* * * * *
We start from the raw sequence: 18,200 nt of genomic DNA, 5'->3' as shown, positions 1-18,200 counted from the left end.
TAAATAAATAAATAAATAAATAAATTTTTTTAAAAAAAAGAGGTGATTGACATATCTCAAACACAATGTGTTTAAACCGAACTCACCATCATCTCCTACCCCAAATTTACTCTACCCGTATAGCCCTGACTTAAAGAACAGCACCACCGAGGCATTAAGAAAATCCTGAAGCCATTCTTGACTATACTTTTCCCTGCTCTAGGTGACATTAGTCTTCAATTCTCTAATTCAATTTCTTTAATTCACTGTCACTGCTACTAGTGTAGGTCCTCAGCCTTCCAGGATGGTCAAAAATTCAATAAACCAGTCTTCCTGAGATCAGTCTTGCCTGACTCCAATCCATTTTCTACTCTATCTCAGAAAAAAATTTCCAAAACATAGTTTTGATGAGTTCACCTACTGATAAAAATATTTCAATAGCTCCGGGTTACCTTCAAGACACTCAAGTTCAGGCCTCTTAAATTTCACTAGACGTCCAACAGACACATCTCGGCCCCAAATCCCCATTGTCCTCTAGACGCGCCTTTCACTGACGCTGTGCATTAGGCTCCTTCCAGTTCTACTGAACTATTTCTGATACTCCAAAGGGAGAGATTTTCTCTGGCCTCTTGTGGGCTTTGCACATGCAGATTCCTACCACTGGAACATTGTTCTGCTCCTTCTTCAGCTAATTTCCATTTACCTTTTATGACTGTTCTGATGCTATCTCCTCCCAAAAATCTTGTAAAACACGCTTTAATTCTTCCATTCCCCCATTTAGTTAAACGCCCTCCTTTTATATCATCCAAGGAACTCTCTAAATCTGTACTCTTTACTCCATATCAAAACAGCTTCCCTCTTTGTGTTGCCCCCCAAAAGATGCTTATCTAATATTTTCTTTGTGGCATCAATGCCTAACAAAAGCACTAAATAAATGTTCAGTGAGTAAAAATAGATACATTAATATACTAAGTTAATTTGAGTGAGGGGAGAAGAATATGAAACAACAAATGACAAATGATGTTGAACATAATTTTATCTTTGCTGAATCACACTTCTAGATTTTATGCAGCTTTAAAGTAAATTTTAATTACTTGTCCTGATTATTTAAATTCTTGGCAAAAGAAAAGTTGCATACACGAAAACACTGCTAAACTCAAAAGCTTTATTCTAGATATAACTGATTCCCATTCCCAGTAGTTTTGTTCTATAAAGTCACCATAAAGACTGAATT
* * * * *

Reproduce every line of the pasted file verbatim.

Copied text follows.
We start from the raw sequence: 18,200 nt of genomic DNA, 5'->3' as shown, positions 1-18,200 counted from the left end.
TAAATAAATAAATAAATAAATAAATTTTTTTAAAAAAAAGAGGTGATTGACATATCTCAAACACAATGTGTTTAAACCGAACTCACCATCATCTCCTACCCCAAATTTACTCTACCCGTATAGCCCTGACTTAAAGAACAGCACCACCGAGGCATTAAGAAAATCCTGAAGCCATTCTTGACTATACTTTTCCCTGCTCTAGGTGACATTAGTCTTCAATTCTCTAATTCAATTTCTTTAATTCACTGTCACTGCTACTAGTGTAGGTCCTCAGCCTTCCAGGATGGTCAAAAATTCAATAAACCAGTCTTCCTGAGATCAGTCTTGCCTGACTCCAATCCATTTTCTACTCTATCTCAGAAAAAAATTTCCAAAACATAGTTTTGATGAGTTCACCTACTGATAAAAATATTTCAATAGCTCCGGGTTACCTTCAAGACACTCAAGTTCAGGCCTCTTAAATTTCACTAGACGTCCAACAGACACATCTCGGCCCCAAATCCCCATTGTCCTCTAGACGCGCCTTTCACTGACGCTGTGCATTAGGCTCCTTCCAGTTCTACTGAACTATTTCTGATACTCCAAAGGGAGAGATTTTCTCTGGCCTCTTGTGGGCTTTGCACATGCAGATTCCTACCACTGGAACATTGTTCTGCTCCTTCTTCAGCTAATTTCCATTTACCTTTTATGACTGTTCTGATGCTATCTCCTCCCAAAAATCTTGTAAAACACGCTTTAATTCTTCCATTCCCCCATTTAGTTAAACGCCCTCCTTTTATATCATCCAAGGAACTCTCTAAATCTGTACTCTTTACTCCATATCAAAACAGCTTCCCTCTTTGTGTTGCCCCCCAAAAGATGCTTATCTAATATTTTCTTTGTGGCATCAATGCCTAACAAAAGCACTAAATAAATGTTCAGTGAGTAAAAATAGATACATTAATATACTAAGTTAATTTGAGTGAGGGGAGAAGAATATGAAACAACAAATGACAAATGATGTTGAACATAATTTTATCTTTGCTGAATCACACTTCTAGATTTTATGCAGCTTTAAAGTAAATTTTAATTACTTGTCCTGATTATTTAAATTCTTGGCAAAAGAAAAGTTGCATACACGAAAACACTGCTAAACTCAAAAGCTTTATTCTAGATATAACTGATTCCCATTCCCAGTAGTTTTGTTCTATAAAGTCACCATAAAGACTGAATT